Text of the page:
Transient Occupancy Tax Violations = Big Money Loss

The topic of Transient Occupancy Tax collection enforcement came to the March 4 Town Council meeting after having made the rounds at several Lodging Association meetings and the March 3 Tourism and Recreation meeting. The issue of how to effectively collect TOT from owners who are renting their properties was driven home by several lodging partners who were also there to protest the audit that the Town planned to lay on compliant businesses this year.

The Lodging Association expressed the desire to help the Town with enforcement by using their own databases to track when owners are renting their properties to an owner/guest. An owner/guest is suppose to be a family member or close friend of the owner, but the term has developed into any average Joe that the owner wants to rent to in order to help cover his or her monthly bills. Because these owners are flying under the radar when they rent their units, they are able to greatly discount their rentals from lodging association prices, sometimes up to 50 percent lower. Enforcement has been unable to keep up with technology or the internet and the way people rent.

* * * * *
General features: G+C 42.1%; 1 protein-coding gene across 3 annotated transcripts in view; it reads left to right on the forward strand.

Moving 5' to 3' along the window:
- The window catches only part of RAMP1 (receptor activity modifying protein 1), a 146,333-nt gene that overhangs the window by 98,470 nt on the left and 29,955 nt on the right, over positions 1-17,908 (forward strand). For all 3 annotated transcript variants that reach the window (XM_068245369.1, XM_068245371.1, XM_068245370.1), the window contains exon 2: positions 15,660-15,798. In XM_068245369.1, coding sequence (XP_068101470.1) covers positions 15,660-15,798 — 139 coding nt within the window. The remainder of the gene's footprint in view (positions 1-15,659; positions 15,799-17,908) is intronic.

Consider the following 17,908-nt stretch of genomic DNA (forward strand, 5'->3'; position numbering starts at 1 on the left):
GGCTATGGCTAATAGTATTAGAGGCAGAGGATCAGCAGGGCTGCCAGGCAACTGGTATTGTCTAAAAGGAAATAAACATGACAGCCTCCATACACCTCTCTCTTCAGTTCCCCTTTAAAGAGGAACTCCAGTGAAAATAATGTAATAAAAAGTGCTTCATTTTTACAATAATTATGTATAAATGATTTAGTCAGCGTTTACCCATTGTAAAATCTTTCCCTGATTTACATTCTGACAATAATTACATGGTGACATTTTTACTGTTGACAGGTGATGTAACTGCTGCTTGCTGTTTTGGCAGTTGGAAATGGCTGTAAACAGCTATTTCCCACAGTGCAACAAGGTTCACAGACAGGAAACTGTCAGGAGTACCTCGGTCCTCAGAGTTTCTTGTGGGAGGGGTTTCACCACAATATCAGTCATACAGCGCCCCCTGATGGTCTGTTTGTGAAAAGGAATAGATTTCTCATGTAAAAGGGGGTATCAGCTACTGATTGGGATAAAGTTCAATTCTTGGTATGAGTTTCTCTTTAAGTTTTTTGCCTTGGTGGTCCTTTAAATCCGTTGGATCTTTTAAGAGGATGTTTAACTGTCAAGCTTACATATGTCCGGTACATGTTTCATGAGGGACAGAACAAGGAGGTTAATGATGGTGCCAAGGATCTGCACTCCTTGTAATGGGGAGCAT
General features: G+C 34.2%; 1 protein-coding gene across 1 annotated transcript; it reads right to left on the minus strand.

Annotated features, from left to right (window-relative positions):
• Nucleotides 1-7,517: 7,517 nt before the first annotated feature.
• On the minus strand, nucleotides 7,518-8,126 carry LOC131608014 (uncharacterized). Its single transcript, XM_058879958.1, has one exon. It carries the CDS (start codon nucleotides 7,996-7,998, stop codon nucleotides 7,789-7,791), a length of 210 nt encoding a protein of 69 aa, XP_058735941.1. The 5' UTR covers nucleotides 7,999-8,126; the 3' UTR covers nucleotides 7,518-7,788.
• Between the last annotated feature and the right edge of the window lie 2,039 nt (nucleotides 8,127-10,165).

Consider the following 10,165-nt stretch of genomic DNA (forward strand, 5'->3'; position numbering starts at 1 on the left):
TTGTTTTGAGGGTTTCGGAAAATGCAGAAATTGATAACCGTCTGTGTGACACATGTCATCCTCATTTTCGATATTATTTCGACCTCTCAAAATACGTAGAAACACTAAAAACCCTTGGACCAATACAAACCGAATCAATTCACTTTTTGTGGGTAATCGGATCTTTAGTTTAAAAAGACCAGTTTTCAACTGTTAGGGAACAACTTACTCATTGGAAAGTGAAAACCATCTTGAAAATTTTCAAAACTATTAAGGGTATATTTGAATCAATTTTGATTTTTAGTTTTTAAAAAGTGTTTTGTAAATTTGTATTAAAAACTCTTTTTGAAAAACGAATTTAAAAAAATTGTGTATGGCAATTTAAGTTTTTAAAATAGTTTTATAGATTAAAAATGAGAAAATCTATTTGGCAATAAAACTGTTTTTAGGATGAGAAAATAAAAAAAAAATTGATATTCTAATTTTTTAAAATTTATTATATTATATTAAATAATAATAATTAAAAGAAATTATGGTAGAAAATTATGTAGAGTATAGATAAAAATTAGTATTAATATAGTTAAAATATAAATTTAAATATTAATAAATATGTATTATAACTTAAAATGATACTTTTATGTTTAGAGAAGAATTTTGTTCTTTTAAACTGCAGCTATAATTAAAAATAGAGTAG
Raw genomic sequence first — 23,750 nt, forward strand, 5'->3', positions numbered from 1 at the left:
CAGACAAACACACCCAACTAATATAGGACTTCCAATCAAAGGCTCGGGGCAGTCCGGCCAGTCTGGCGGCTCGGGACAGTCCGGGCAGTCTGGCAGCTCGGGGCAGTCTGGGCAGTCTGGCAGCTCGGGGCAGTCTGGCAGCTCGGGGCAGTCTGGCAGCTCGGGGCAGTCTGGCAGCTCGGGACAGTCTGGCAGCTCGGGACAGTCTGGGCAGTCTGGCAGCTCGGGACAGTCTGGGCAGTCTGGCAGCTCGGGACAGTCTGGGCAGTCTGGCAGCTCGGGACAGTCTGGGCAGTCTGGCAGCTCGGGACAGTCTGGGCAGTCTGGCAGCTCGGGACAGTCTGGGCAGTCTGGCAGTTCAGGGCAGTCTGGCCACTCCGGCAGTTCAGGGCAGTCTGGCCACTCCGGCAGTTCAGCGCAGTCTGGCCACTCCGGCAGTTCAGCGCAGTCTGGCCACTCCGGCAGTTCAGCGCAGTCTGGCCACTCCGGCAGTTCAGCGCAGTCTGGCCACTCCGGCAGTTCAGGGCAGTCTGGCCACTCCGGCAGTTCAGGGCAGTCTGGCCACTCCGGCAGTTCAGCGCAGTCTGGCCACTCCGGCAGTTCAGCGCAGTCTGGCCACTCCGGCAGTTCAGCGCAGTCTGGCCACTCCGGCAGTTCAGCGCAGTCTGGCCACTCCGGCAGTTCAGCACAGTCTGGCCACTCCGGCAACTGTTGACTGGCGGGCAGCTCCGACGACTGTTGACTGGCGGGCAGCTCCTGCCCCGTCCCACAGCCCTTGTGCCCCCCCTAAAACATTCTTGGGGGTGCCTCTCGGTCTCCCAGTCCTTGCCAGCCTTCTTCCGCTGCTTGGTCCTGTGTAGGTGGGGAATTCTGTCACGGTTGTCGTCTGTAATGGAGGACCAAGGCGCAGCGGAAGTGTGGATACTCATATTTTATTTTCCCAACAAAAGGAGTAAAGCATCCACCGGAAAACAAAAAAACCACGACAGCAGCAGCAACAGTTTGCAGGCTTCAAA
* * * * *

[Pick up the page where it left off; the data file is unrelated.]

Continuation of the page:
“This is driving down the overall rental rates we can all charge,” said lodging partner Judy Farnetti.

And the problem is only getting worse, as Steve Schwind, owner of Shoulda Bin a Cowboy pointed out. “Last year I had 6,811 rental nights and 6,508 owner and owner/guest nights,” Schwind said. “I have heard the number of owner and owner/guest nights are expected to triple this year which means I will be upside down.”

Schwind also pointed out that the Council had recently given the contractor and development community, which represents approximately 9% of Mammoth’s population, a break in fees.

“The lodging community makes up about 65 percent of Mammoth’s community and all we are asking you to do is get more money, not take any away,” he said.

The lodging community has estimated at least $260,000 in TOT that is going uncollected.

Council agreed that enforcement should be their top priority at this time. They agreed to suspend the audit, which is a collaborative effort with Mono County, until the Town is able to educate and enforce the public with the ordinance already in place. Council also agreed to review the ordinance in its entirety, to create an anonymous tip line for the public to use when reporting perpetrators, to have staff begin sting operations to catch perpetrators, and to develop a work program to get a handle on this problem that is growing every day.

 
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